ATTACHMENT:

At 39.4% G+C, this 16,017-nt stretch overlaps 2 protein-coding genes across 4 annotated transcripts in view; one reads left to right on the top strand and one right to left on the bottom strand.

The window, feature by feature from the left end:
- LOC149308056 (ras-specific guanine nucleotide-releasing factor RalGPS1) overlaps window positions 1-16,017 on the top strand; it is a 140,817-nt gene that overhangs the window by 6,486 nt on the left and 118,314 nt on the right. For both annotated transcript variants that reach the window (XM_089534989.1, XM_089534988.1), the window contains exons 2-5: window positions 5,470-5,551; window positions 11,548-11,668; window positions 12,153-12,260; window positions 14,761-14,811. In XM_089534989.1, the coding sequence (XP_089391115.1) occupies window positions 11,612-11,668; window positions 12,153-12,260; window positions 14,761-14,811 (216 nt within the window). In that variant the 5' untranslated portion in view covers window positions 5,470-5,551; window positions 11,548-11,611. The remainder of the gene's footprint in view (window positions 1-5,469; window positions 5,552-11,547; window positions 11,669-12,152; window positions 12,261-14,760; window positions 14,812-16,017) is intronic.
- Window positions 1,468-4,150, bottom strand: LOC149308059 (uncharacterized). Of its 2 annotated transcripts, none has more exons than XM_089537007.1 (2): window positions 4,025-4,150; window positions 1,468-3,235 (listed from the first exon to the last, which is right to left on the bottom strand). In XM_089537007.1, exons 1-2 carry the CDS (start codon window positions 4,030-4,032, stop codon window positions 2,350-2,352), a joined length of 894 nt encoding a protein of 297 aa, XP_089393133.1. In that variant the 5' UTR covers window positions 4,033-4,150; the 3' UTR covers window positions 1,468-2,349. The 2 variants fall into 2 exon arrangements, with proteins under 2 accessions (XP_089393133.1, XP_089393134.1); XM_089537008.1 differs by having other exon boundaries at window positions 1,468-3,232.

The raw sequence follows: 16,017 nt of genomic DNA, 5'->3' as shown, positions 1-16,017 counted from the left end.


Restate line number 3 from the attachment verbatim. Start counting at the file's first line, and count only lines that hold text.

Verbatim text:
- LOC149308056 (ras-specific guanine nucleotide-releasing factor RalGPS1) overlaps window positions 1-16,017 on the top strand; it is a 140,817-nt gene that overhangs the window by 6,486 nt on the left and 118,314 nt on the right. For both annotated transcript variants that reach the window (XM_089534989.1, XM_089534988.1), the window contains exons 2-5: window positions 5,470-5,551; window positions 11,548-11,668; window positions 12,153-12,260; window positions 14,761-14,811. In XM_089534989.1, the coding sequence (XP_089391115.1) occupies window positions 11,612-11,668; window positions 12,153-12,260; window positions 14,761-14,811 (216 nt within the window). In that variant the 5' untranslated portion in view covers window positions 5,470-5,551; window positions 11,548-11,611. The remainder of the gene's footprint in view (window positions 1-5,469; window positions 5,552-11,547; window positions 11,669-12,152; window positions 12,261-14,760; window positions 14,812-16,017) is intronic.